1.0 Creating an easy-to-use companion tool
Considering one of the main frustrations of users was the complexities of the Universal Credit online system, the last thing we wanted to do was create yet another digital tool they felt obliged to use that was equally confusing in how to use and in what it was saying.
Through continual design and testing cycles, we made the tool as simple as possible for anyone to pick up and use - stripping away any unnecessary clutter like creating accounts, while using local storage so the user could always pick up from wherever they left it.
2.0 Developing a supporting environment
How a user is feeling is a key consideration for the UX design of any digital tool. We knew our users were often anxious, frustrated, and confused. We focused on building a clear content strategy to inform not just this current version of the tool, but to provide guidelines for any future content updates, ensuring that users felt supported and not alone.
Working with Hyde’s experts - and continually testing with users - we also broke down the entire Universal Credit process into a series of manageable steps, removing any jargon and providing useful tips along the way.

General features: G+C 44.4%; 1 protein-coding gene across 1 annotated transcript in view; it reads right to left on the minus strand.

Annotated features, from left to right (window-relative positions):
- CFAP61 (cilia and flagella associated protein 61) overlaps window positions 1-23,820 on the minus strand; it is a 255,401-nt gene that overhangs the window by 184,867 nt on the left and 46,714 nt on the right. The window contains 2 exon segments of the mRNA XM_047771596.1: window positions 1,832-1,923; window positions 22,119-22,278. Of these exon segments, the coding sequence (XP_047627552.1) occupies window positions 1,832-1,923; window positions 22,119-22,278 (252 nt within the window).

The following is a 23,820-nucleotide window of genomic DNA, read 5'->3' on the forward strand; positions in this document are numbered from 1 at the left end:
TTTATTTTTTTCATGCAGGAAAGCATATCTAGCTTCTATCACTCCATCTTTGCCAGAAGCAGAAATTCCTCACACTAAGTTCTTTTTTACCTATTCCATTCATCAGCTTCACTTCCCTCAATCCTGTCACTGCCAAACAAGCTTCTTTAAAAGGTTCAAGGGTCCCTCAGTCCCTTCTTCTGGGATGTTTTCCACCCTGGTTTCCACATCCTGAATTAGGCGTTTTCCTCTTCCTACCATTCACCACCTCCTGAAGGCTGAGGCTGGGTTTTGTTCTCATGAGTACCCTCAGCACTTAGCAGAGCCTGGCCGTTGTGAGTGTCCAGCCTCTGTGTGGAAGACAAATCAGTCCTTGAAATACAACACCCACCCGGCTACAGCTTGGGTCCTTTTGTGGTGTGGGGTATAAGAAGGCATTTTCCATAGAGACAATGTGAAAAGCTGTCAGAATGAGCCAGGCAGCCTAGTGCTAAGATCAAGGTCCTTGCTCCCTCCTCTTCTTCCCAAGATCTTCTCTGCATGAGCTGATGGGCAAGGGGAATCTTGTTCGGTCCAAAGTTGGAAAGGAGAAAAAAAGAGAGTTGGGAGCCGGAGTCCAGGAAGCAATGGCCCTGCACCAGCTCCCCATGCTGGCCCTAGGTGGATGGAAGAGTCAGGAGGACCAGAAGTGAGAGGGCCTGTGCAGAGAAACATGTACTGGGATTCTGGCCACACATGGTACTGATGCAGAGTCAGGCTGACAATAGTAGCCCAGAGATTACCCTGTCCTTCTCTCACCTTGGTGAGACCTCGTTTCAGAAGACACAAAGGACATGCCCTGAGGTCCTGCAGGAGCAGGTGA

3.0 Building for an open source world
This was not just a problem for tenants of Hyde Housing Association, but something that was affecting everyone within the benefits sector - both those needing to claim Universal Credit and the organisations looking to work with and support them.
We know it is not just enough to say something can be ‘re-used’ - you need to actively design the tool to be usable by and useful for others. A lot of our planning went into how this tool could most easily be re-used by other organisations with minimal development skills. They needed to be able to brand the platform, so it could seem recognisable to their users, with the ability to provide specific custom content, such as contact details for help. We treated organisations just like any other service user, building user personas to better understand their needs and frustrations. This was then used to carry out user testing at key stages of design and development to validate our work.
Over 60 organisations in the benefit sector signed up to use the tool within the first 3 months.